This is not a new phenomenon. Historical data in this year's report shows that Texas and Florida have been in the top five for economic freedom since 2005, and in the top eight since 1981 (when the data set starts). New York has never ranked higher than 48th, and California has been above 40th only twice, both times ranking 39th.
It's no coincidence that Texas and Florida have thrived while New York and California have not. High levels of taxes, spending, and regulations make it more difficult for entrepreneurs to be successful. When entrepreneurs cannot expand their businesses and hire new workers, everyone is hurt, not just the rich.
There have been over 130 papers by independent researchers using the EFNA index. The vast majority of those have found that higher economic freedom is associated with a host of positive outcomes, for example higher incomes, faster income growth, and more entrepreneurial activity. Similar research has been done using country-level data with the same basic conclusion: Countries with more economic freedom tend to have more prosperous economies.
Texans have reason to be pleased, but as was once said, "The price of liberty is eternal vigilance." While the state ranks near the top of the EFNA list by having a relatively limited-government philosophy, there's plenty of room for improvement.
Being one of only nine states without an individual income tax substantially benefits Texans and must be maintained. However, Texas is one of only four states to impose the terribly burdensome business margin tax, which is similar to a gross-receipts tax. As a result, the Tax Foundation ranks Texas as 41st nationwide on corporate taxes in their State Business Tax Climate Index. Texas also ranks quite poorly for sales taxes and property taxes (37th for each) in the EFNA report. Restraining government spending so that these taxes can be reduced would help Texas be even more competitive with other states.
Taxpayer-funded corporate subsidies also limit Texas' full potential. The Texas Economic Development Act is a property-tax abatement initiative of $1.6 billion over ten years that reduces tax liability and provides tax credits for companies that build facilities and create new jobs. The breadth of these programs is expansive, including the Texas Enterprise Fund, the Economic Development Bank, Arts Organization Grants, and others. Texas taxpayers would be wealthier if less money was spent on these initiatives, which often provide big giveaways to huge corporations while leaving small businesses to fend for themselves — corporate welfare at its worst.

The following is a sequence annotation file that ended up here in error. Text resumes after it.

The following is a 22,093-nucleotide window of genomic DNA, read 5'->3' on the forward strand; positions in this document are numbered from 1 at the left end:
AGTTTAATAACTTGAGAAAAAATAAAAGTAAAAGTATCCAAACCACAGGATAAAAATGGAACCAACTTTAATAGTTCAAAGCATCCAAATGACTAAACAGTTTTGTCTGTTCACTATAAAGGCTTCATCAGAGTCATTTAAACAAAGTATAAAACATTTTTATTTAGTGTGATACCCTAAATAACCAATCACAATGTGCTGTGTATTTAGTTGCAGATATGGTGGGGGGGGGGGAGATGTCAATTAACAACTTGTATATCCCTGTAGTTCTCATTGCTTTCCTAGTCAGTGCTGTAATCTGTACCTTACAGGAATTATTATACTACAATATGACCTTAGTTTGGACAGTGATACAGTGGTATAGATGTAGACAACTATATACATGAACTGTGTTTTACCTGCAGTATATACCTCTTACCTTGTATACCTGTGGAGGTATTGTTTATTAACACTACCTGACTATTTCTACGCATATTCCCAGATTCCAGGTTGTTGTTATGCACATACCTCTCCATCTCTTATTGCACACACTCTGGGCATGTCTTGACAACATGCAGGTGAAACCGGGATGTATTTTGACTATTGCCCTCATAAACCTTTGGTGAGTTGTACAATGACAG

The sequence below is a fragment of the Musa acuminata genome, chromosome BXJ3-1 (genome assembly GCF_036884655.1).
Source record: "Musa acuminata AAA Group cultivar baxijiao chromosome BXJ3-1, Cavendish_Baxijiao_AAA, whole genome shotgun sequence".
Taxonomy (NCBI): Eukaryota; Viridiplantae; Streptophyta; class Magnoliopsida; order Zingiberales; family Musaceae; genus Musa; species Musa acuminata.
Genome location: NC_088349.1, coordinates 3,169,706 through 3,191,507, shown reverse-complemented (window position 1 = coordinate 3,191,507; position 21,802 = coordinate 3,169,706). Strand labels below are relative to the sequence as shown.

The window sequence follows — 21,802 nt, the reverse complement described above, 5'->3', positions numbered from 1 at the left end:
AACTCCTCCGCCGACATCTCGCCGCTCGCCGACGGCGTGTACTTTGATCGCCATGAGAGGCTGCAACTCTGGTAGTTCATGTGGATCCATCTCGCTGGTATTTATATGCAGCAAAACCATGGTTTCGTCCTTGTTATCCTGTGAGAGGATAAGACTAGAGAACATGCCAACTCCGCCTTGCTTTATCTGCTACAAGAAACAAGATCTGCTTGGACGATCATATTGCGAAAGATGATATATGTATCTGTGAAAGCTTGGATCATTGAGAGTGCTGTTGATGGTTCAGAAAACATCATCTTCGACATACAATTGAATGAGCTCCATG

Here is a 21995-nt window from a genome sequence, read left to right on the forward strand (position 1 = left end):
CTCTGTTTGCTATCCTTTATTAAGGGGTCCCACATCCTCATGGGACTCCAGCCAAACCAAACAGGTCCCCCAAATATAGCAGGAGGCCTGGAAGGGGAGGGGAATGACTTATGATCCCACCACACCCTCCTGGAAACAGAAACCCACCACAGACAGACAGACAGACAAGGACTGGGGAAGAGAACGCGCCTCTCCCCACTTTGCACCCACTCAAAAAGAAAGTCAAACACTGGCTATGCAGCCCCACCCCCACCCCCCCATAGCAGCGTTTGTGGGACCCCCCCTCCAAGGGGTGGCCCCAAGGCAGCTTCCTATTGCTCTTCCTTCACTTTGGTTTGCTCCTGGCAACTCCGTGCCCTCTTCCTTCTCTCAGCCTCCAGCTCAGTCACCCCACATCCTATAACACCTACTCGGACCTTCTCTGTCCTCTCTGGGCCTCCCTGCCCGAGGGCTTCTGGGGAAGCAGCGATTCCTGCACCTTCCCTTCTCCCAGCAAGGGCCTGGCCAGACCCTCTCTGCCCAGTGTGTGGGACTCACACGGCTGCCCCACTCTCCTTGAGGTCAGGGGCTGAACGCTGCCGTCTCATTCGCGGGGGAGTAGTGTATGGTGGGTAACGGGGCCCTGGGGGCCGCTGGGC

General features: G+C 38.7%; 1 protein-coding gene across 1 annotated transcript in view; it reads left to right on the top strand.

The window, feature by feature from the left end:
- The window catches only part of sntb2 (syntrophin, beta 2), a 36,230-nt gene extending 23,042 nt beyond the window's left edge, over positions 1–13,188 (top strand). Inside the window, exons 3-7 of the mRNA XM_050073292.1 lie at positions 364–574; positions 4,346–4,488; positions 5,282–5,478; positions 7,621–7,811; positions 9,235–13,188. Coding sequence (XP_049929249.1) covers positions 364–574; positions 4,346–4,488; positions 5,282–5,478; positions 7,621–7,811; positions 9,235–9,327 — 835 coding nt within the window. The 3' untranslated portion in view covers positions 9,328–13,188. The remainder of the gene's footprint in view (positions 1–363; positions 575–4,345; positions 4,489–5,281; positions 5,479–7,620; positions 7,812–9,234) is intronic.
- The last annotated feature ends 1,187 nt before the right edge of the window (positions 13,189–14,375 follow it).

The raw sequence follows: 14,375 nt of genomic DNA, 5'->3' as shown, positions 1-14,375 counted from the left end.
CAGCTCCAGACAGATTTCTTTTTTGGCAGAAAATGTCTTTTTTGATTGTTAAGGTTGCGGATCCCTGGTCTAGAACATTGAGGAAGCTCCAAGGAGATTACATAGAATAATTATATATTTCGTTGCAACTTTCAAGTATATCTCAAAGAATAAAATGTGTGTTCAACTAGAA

Finally, in the Mercatus Center's "Freedom in the 50 States" report, Texas ranks only 24th for regulatory freedom. One reason is stringent occupational-licensing requirements; the Institute of Justice ranks Texas as having the 17th most burdensome set of them. These regulations protect existing businesses from new competition, and they make it harder for low-skilled workers to find employment. They should be dramatically scaled back.
Texas' successful economic model is one that other states and federal lawmakers would be wise to follow. But even Texas could do far better.
Dean Stansel is a research associate professor at the O'Neil Center for Global Markets and Freedom in SMU's Cox School of Business. Vance Ginn is an economist in the Center for Fiscal Policy at the Texas Public Policy Foundation.
This commentary, written by Dr. Vance Ginn and Daniel Garza, originally appeared in Townhall on February 8, 2016.
In the last seven years, the United States has tumbled from 6th place to 11th place in The Heritage Foundation’s annual Index of Economic Freedom. This scale is a loose measure of the federal government’s burden on us in the form of taxes, debt, and opaque regulations that dictate how we must spend “our” money.
Under the current administration, government spending has increased to nearly $30,000 per household, and our national debt now exceeds $19 trillion, or about $125,000 per tax-filing household. We’ve seen bank bailouts, taxes that depress hiring, and mandates that force working Americans to cough up their hard-earned money to buy products of questionable value.